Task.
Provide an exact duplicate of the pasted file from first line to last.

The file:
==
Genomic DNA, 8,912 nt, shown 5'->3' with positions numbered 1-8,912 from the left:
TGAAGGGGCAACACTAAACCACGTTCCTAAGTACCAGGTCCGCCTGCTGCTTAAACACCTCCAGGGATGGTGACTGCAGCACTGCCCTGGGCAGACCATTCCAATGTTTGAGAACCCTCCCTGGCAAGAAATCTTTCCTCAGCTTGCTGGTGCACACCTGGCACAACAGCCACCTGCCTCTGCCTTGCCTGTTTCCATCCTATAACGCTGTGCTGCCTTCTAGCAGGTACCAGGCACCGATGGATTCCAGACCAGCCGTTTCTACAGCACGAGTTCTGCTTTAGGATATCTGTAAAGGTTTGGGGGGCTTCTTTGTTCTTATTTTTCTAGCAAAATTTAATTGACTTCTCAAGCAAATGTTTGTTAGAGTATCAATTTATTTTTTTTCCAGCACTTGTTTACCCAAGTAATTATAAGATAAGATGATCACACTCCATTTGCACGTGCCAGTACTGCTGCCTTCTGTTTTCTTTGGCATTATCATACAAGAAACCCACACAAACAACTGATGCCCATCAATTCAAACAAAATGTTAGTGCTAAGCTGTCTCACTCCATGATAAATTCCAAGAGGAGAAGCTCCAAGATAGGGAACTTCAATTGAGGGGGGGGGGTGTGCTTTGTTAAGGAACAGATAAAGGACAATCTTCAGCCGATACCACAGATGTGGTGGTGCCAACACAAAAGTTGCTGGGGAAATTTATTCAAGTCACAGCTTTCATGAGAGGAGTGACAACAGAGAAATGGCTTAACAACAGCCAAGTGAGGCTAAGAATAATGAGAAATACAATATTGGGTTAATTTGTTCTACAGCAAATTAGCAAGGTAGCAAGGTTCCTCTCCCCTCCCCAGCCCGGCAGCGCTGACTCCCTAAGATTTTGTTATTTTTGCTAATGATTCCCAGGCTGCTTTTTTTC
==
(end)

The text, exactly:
Genomic DNA, 8,912 nt, shown 5'->3' with positions numbered 1-8,912 from the left:
TGAAGGGGCAACACTAAACCACGTTCCTAAGTACCAGGTCCGCCTGCTGCTTAAACACCTCCAGGGATGGTGACTGCAGCACTGCCCTGGGCAGACCATTCCAATGTTTGAGAACCCTCCCTGGCAAGAAATCTTTCCTCAGCTTGCTGGTGCACACCTGGCACAACAGCCACCTGCCTCTGCCTTGCCTGTTTCCATCCTATAACGCTGTGCTGCCTTCTAGCAGGTACCAGGCACCGATGGATTCCAGACCAGCCGTTTCTACAGCACGAGTTCTGCTTTAGGATATCTGTAAAGGTTTGGGGGGCTTCTTTGTTCTTATTTTTCTAGCAAAATTTAATTGACTTCTCAAGCAAATGTTTGTTAGAGTATCAATTTATTTTTTTTCCAGCACTTGTTTACCCAAGTAATTATAAGATAAGATGATCACACTCCATTTGCACGTGCCAGTACTGCTGCCTTCTGTTTTCTTTGGCATTATCATACAAGAAACCCACACAAACAACTGATGCCCATCAATTCAAACAAAATGTTAGTGCTAAGCTGTCTCACTCCATGATAAATTCCAAGAGGAGAAGCTCCAAGATAGGGAACTTCAATTGAGGGGGGGGGGTGTGCTTTGTTAAGGAACAGATAAAGGACAATCTTCAGCCGATACCACAGATGTGGTGGTGCCAACACAAAAGTTGCTGGGGAAATTTATTCAAGTCACAGCTTTCATGAGAGGAGTGACAACAGAGAAATGGCTTAACAACAGCCAAGTGAGGCTAAGAATAATGAGAAATACAATATTGGGTTAATTTGTTCTACAGCAAATTAGCAAGGTAGCAAGGTTCCTCTCCCCTCCCCAGCCCGGCAGCGCTGACTCCCTAAGATTTTGTTATTTTTGCTAATGATTCCCAGGCTGCTTTTTTTC